A new campaign is calling for school holidays to be staggered across the country, making holidays more affordable for parents.
The #ChangeSchoolTermDates campaign argues that, if demand for flights and hotel rooms is spread across a broader time span, then the cost will be reduced.
"We want to empower parents and schools to decide themselves what works best," the campaign’s organisers said.
'Driving a wedge'
“Centralised school-holiday scheduling, combined with fines for unauthorised absences, is unfair on parents. It’s driving a wedge between schools and families. Families and those who work in schools have to shoulder the burden of price hikes associated with peak-time travel,” they added.
The campaign has been backed by travel company TimeAway, as well as by travel agents’ association ABTA. In a poll of ABTA members, 85 per cent supported staggering school term dates by region.
Already, as one contributor to the #ChangeSchoolTermDates Twitter feed pointed out, this sometimes happens by accident:
The campaign comes as the Supreme Court is considering whether councils should fine parents who take their children out of school during term-time. Families have complained that trips in official school holiday periods are up to four times more expensive, and councils have reported that the number of breaks in term time is increasing.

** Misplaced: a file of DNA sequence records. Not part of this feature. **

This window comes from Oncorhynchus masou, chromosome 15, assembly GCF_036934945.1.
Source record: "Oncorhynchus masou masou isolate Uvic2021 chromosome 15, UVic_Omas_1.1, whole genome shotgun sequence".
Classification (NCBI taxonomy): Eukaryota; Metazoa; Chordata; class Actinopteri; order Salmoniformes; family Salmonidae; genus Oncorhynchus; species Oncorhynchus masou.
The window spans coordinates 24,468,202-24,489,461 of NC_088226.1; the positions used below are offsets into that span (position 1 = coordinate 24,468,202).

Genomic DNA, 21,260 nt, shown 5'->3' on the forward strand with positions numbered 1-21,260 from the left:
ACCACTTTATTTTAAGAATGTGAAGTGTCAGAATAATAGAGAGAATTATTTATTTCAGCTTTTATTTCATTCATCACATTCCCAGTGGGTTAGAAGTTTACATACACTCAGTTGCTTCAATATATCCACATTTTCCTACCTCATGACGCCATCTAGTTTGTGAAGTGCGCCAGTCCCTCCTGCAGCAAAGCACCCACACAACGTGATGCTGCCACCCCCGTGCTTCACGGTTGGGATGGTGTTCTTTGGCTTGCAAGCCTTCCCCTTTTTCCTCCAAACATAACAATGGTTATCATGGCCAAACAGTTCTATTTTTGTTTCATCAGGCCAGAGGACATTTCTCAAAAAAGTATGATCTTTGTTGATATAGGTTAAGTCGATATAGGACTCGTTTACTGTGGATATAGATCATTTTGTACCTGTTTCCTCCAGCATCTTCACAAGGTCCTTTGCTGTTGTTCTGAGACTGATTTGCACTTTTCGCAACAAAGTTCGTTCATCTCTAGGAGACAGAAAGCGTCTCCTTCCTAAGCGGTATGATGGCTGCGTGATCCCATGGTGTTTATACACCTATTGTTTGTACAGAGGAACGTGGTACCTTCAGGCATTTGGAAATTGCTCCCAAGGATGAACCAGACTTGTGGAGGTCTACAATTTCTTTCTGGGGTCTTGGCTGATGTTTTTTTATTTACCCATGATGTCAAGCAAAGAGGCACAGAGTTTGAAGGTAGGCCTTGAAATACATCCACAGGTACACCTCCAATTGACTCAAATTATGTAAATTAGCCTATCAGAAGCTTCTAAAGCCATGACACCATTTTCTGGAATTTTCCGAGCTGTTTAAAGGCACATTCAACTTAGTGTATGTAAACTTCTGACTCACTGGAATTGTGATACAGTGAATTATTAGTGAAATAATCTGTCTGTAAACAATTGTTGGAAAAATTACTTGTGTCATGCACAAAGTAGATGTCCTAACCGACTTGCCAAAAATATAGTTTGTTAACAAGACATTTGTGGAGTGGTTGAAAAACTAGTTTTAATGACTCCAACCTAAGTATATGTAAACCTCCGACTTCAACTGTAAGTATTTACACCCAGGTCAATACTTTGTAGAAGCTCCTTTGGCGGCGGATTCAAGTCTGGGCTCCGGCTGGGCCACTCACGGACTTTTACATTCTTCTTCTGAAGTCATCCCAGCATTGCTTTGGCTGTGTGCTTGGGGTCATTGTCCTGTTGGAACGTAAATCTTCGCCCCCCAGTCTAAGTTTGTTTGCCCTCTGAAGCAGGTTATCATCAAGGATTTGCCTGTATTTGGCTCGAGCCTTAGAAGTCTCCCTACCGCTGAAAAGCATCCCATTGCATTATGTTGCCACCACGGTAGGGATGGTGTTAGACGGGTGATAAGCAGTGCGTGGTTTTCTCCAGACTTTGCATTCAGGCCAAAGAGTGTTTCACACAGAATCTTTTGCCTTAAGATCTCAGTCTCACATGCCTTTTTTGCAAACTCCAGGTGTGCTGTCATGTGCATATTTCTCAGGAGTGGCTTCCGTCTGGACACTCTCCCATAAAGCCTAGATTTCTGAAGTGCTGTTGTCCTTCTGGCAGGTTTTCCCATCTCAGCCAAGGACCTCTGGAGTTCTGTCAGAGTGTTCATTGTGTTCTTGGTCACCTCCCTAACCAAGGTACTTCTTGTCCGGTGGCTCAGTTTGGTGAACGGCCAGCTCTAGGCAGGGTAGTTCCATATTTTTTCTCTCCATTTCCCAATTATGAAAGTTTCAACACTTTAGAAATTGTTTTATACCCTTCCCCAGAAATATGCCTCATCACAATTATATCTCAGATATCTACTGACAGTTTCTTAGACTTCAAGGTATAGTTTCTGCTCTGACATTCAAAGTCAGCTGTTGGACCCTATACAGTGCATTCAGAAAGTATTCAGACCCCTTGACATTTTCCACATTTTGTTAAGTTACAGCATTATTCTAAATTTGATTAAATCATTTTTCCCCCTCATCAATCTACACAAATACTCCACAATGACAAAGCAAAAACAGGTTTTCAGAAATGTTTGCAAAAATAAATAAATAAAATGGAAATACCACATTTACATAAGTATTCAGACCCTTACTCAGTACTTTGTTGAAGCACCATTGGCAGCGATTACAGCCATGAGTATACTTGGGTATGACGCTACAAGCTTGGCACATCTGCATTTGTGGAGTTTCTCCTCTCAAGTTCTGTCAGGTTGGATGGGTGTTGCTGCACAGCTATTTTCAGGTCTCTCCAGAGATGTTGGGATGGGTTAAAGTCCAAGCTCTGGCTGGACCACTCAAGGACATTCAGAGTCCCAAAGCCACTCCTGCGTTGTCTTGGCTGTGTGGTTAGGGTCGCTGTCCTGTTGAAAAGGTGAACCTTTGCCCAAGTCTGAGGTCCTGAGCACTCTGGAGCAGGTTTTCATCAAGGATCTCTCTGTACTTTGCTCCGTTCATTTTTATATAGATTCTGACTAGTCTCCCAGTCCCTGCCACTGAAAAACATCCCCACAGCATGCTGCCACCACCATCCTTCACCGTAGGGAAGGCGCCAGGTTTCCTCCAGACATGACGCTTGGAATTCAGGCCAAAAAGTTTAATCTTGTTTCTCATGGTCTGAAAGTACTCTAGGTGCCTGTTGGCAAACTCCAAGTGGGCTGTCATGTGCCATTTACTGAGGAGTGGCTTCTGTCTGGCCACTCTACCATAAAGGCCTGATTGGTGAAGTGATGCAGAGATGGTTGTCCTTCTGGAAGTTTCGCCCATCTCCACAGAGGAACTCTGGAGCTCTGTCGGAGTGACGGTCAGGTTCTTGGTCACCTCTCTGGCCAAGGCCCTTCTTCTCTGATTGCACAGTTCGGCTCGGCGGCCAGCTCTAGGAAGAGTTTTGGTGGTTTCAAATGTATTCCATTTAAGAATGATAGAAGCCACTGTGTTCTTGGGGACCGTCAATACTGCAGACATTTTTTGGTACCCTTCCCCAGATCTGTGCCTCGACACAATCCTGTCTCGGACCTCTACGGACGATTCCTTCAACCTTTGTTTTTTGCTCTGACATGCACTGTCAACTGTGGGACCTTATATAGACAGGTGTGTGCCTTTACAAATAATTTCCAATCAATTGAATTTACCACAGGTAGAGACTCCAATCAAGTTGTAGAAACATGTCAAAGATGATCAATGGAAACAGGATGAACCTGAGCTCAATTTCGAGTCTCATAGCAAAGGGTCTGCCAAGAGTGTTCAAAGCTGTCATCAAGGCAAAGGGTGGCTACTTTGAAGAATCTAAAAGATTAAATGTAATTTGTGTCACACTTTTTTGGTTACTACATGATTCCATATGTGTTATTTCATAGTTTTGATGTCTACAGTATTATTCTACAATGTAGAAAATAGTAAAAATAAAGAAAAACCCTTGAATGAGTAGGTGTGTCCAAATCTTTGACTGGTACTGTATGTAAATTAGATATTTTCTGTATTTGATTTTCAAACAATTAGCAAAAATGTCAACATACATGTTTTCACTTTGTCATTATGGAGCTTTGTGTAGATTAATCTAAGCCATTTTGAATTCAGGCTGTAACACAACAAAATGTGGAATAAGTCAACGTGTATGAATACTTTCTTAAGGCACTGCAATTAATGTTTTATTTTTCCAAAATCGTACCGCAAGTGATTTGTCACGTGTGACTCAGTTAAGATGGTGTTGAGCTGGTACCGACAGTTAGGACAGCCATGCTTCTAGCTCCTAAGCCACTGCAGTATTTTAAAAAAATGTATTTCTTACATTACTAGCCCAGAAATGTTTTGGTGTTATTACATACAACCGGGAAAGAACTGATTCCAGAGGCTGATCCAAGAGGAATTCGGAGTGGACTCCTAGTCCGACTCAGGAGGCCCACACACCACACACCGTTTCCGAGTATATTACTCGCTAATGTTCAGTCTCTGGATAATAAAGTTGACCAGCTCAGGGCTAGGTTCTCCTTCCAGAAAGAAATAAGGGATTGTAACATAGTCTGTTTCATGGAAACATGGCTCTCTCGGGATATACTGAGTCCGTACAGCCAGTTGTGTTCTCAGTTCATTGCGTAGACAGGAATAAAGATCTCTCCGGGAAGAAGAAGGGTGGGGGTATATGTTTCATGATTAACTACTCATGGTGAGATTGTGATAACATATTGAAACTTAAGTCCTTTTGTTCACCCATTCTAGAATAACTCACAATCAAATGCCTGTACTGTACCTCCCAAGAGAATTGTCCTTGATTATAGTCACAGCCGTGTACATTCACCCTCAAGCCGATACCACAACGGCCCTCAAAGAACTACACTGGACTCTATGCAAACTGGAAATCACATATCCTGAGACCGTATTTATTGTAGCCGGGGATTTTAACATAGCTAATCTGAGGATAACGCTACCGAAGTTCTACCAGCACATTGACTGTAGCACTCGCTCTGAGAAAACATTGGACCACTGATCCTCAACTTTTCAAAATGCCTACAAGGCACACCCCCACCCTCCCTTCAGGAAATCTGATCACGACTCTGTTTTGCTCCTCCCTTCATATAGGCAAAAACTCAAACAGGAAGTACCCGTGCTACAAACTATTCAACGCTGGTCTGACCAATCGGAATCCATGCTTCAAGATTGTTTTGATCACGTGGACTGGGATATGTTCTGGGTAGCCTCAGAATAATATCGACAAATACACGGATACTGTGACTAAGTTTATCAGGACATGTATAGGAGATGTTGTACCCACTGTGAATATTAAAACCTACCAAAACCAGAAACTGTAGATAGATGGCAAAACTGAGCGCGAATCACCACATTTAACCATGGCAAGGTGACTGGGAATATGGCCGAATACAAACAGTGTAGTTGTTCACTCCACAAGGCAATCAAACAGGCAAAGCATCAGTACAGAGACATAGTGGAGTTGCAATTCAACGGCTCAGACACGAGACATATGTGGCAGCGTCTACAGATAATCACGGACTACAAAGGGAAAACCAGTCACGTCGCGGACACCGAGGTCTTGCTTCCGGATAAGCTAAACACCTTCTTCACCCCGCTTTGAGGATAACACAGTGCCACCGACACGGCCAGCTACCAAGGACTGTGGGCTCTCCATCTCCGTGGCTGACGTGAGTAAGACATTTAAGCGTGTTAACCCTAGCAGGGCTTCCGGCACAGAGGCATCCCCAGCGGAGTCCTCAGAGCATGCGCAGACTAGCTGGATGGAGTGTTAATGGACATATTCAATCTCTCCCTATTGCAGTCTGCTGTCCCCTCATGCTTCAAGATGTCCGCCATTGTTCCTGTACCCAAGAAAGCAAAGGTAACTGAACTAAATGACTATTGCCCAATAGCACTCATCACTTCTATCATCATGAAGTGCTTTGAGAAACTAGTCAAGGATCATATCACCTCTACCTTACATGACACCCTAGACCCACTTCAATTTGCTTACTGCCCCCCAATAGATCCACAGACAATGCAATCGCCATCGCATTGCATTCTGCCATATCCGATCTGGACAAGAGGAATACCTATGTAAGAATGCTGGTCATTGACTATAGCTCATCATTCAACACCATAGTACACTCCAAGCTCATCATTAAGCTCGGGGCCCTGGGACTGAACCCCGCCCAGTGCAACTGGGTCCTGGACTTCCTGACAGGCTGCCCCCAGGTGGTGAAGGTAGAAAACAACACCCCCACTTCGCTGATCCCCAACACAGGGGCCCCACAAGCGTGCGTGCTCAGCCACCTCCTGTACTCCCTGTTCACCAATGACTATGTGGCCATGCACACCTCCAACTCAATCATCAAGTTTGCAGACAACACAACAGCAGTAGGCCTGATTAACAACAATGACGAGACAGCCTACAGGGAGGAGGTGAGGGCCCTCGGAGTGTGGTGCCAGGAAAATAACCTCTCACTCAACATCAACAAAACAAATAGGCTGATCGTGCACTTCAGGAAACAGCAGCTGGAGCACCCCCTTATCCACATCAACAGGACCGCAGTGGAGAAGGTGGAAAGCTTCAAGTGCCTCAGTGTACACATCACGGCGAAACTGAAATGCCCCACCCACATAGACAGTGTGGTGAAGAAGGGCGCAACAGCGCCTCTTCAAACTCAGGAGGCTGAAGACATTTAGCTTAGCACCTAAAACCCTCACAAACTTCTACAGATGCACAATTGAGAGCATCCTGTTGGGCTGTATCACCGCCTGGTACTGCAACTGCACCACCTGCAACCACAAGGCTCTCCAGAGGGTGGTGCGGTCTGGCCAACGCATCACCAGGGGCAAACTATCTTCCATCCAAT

Earlier this month, a TES poll found that only 37 per cent of teachers supported the fines.
The Department for Education has claimed that each day missed from school can harm pupils’ attainment. But findings revealed by TES showed that authorised term-time holidays have little impact on primary pupils’ attainment and may even be linked to better performance in tests.
ABTA has highlighted the fact that a number of other European countries already stagger school holidays in this way. It added that this would be particularly effective during the summer holiday and February half-term.
Mark Tanzer, ABTA chief executive, said: “The industry is concerned about the issue, and is committed to a constructive dialogue, and to finding a workable solution to help alleviate some of the pressure around periods of extremely high demand that can result in higher prices.”
Want to keep up with the latest education news and opinion? Follow TES on Twitter and like TES on Facebook